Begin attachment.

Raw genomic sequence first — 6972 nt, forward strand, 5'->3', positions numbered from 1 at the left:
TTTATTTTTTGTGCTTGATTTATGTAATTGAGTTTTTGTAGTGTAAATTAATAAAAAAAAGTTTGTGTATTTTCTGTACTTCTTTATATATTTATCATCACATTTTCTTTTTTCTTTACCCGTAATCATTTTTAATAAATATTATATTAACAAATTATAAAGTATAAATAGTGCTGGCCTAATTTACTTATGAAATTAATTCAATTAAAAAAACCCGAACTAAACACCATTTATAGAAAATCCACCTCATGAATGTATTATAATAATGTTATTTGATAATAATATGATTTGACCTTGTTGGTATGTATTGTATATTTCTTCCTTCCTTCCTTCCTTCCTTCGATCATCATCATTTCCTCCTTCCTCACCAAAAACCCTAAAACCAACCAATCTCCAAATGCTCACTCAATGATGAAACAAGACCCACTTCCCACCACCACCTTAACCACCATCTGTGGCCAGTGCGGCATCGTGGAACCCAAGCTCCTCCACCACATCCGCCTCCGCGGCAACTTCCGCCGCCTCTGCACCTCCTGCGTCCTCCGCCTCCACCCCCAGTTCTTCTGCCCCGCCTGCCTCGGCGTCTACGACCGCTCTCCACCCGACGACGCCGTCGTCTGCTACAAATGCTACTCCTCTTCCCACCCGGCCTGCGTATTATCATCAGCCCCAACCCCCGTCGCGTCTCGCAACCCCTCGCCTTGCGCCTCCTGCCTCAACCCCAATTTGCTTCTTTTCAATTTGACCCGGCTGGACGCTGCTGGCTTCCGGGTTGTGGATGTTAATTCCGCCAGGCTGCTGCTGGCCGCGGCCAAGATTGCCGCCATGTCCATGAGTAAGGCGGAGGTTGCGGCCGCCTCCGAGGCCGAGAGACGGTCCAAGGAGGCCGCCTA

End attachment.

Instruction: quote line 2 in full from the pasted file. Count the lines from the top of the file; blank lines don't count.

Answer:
TTTATTTTTTGTGCTTGATTTATGTAATTGAGTTTTTGTAGTGTAAATTAATAAAAAAAAGTTTGTGTATTTTCTGTACTTCTTTATATATTTATCATCACATTTTCTTTTTTCTTTACCCGTAATCATTTTTAATAAATATTATATTAACAAATTATAAAGTATAAATAGTGCTGGCCTAATTTACTTATGAAATTAATTCAATTAAAAAAACCCGAACTAAACACCATTTATAGAAAATCCACCTCATGAATGTATTATAATAATGTTATTTGATAATAATATGATTTGACCTTGTTGGTATGTATTGTATATTTCTTCCTTCCTTCCTTCCTTCCTTCGATCATCATCATTTCCTCCTTCCTCACCAAAAACCCTAAAACCAACCAATCTCCAAATGCTCACTCAATGATGAAACAAGACCCACTTCCCACCACCACCTTAACCACCATCTGTGGCCAGTGCGGCATCGTGGAACCCAAGCTCCTCCACCACATCCGCCTCCGCGGCAACTTCCGCCGCCTCTGCACCTCCTGCGTCCTCCGCCTCCACCCCCAGTTCTTCTGCCCCGCCTGCCTCGGCGTCTACGACCGCTCTCCACCCGACGACGCCGTCGTCTGCTACAAATGCTACTCCTCTTCCCACCCGGCCTGCGTATTATCATCAGCCCCAACCCCCGTCGCGTCTCGCAACCCCTCGCCTTGCGCCTCCTGCCTCAACCCCAATTTGCTTCTTTTCAATTTGACCCGGCTGGACGCTGCTGGCTTCCGGGTTGTGGATGTTAATTCCGCCAGGCTGCTGCTGGCCGCGGCCAAGATTGCCGCCATGTCCATGAGTAAGGCGGAGGTTGCGGCCGCCTCCGAGGCCGAGAGACGGTCCAAGGAGGCCGCCTA